By on January 15, 2015

Neil_Young_Rust_Never_Sleeps

Everything you wanted to know about rust proofing, the economics of diesel pricing and more.

 

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26 Comments on “While You Were Sleeping: January 15, 2015...”


  • avatar
    PrincipalDan

    The only thing I know about rust proofing is that Ziebart and Rusty Jones didn’t work worth a darn.

    • 0 avatar
      28-Cars-Later

      I tried Krown on two of mine this fall, we’ll see.

    • 0 avatar
      gtemnykh

      My 1996 4Runner was Ziebart treated when new, and driven regularly until 2002 when it was parked in a garage. Looking ins1de fender wells (past the liners) and at the frame, the coating lasted. It came off on the rear differential but that isn’t unexpected. I have the little rubber plugs where they drilled into the rocker panels to spray ins1de. No rust forming around those holes thankfully, and the rockers are fine. Not sure if it was resprayed annually in that stretch of 96-02. I have since supplemented with a fresh coat of Fluid Film (jeez I must sound like a salesman for the stuff by now), and reapply annually on those parts of the frame and axle that see the most spray/gravel that wear the undercoating off. I also keep the truck out of the garage if it has salt/snow on it to prevent catalyzing that oxidization. The goal is to have it last for 15+ more years as my general purpose utility/camping vehicle.

  • avatar

    Irv Gordon’s 1966 Volvo P1800 is still rust-free. Here’s how he does it:

    https://www.thetruthaboutcars.com/2014/02/the-man-for-whom-they-made-the-three-million-mile-badge/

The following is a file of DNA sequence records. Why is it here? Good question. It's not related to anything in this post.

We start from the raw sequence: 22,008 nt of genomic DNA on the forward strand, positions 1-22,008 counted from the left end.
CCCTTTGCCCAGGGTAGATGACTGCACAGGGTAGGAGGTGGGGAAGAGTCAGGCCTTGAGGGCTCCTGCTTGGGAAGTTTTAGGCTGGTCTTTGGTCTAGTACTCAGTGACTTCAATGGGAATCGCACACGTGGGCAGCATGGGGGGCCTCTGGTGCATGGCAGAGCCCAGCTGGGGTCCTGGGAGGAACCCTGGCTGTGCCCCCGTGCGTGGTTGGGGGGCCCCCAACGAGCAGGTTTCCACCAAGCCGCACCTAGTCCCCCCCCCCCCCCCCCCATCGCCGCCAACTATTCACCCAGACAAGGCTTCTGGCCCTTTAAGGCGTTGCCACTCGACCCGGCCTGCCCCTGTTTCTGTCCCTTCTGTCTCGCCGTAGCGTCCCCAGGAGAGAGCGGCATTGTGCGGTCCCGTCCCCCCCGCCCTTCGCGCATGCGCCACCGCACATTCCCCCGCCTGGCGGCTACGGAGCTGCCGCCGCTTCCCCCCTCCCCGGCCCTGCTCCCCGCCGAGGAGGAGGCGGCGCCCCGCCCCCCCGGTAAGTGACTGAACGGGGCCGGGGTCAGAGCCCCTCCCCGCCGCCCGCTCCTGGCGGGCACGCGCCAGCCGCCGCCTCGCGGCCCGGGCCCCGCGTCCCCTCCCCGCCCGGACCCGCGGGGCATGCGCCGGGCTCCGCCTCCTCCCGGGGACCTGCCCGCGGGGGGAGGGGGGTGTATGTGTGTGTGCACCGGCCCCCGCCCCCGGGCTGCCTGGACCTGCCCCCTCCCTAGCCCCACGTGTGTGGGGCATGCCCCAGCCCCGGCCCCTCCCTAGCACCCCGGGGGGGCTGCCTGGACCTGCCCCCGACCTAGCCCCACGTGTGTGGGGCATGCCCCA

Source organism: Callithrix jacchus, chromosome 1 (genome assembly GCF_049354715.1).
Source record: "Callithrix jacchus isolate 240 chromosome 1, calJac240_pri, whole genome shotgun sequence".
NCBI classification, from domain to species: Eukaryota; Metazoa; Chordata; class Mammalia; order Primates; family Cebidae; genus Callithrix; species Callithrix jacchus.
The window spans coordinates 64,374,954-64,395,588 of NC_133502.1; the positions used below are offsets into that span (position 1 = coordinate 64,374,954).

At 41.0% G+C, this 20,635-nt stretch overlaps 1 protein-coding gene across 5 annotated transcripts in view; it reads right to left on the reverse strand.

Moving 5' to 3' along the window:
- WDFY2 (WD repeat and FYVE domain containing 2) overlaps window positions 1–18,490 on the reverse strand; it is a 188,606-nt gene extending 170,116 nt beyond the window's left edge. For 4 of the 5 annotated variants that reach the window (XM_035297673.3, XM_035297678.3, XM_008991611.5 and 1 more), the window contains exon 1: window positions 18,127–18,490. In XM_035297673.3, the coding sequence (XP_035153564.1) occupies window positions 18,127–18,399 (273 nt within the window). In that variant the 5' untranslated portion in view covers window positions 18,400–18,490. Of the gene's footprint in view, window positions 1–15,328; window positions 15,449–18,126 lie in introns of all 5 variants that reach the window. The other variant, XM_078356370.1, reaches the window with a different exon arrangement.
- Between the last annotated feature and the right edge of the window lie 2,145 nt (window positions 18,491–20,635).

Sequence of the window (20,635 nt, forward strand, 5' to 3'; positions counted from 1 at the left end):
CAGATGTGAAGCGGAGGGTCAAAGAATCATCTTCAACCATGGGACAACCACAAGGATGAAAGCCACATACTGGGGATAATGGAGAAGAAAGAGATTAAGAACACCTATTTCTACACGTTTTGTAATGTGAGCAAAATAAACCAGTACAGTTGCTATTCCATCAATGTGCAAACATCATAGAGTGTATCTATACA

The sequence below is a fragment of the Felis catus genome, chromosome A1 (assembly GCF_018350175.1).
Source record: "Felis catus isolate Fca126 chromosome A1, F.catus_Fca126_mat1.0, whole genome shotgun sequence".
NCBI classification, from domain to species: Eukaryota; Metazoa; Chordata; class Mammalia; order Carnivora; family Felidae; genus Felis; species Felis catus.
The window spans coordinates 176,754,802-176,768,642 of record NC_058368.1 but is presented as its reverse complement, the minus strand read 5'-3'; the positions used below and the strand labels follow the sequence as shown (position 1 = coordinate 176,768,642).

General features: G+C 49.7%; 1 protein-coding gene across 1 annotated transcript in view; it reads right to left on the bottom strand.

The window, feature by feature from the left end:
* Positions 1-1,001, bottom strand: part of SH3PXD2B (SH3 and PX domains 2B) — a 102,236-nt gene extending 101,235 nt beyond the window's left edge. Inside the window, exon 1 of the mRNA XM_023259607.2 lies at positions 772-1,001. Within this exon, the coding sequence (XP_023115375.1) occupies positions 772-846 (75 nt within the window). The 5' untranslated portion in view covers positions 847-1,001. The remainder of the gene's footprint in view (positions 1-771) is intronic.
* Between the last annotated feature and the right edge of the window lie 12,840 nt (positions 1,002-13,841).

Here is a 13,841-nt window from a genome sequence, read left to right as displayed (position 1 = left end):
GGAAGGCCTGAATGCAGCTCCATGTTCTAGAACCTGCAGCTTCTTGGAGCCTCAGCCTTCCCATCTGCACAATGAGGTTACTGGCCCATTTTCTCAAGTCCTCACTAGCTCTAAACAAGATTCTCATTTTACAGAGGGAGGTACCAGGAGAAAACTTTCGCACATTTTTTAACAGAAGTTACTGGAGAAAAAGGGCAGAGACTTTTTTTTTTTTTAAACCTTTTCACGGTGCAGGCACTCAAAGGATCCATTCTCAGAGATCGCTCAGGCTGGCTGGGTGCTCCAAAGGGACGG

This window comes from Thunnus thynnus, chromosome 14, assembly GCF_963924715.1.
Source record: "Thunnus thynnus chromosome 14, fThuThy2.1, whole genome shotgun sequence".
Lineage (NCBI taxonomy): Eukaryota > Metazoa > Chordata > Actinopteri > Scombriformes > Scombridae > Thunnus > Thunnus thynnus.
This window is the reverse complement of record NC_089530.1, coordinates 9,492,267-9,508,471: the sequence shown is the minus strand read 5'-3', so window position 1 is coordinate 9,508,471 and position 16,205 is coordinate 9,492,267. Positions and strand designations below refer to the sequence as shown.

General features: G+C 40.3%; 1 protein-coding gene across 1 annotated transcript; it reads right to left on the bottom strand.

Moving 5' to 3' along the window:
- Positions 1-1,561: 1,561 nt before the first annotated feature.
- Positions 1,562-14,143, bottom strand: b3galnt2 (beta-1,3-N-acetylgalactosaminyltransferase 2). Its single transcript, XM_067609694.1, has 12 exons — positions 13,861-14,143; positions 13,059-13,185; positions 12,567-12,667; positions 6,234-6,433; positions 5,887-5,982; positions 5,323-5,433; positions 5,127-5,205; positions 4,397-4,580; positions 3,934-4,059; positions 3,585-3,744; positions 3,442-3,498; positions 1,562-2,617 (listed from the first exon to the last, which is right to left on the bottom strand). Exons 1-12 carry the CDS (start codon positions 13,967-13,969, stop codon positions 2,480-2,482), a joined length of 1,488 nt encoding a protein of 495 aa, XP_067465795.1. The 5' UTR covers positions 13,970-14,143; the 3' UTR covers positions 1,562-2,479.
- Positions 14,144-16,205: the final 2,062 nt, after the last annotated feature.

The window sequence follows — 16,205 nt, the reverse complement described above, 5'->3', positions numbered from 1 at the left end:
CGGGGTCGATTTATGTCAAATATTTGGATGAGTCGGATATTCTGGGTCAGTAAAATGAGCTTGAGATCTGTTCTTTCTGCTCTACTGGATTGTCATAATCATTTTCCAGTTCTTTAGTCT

• avatar
    GS 455

    Despite corrosion being a major problem almost no one in Manitoba rust proofs their cars. You almost never see it mentioned in a used car ad. People here are too cheap and I think they’re just resigned to their car getting rusted. I’ve considered it but I just can’t get past the idea of them drilling holes in my car’s body.

  • avatar
    jrmason

    KROWN indeed does work, provided you have an installer who cares about his work.
    The KROWN license is expensive to maintain, not only do the shop owners have to attend yearly classes but so does each employee. The place I have mine done is also a lisensed Line-X dealer. They have a waiting room and the walls are plastered with vehicles that have had different things done with the Line-X. These guys are all very good at what they do.

    • 0 avatar
      gtemnykh

      “provided you have an installer who cares about his work”

      This right here is the key folks. No matter how good the rust inhibition properties of those proprietary sprays is, if the technician half-asses it it’s all in vain.

      I do my undercoating myself, it’s nasty messy work but in the end as I’m washing the stuff out of my hair, I know it was done right.

      • 0 avatar
        wmba

        Well, Krown at least paid up without much prodding to repaint my Impreza after every hole they drilled started to rust. Red rust on a silver car was somewhat obvious, even to the dimbulbs running the place.

        They go on a yearly course according to the previous commenter. Where they all play golf and drink, says me. The drills they used on my car needed to have been sharpened the year before, and the plugs would not stay flush in the holes. Krown quality – non-existent.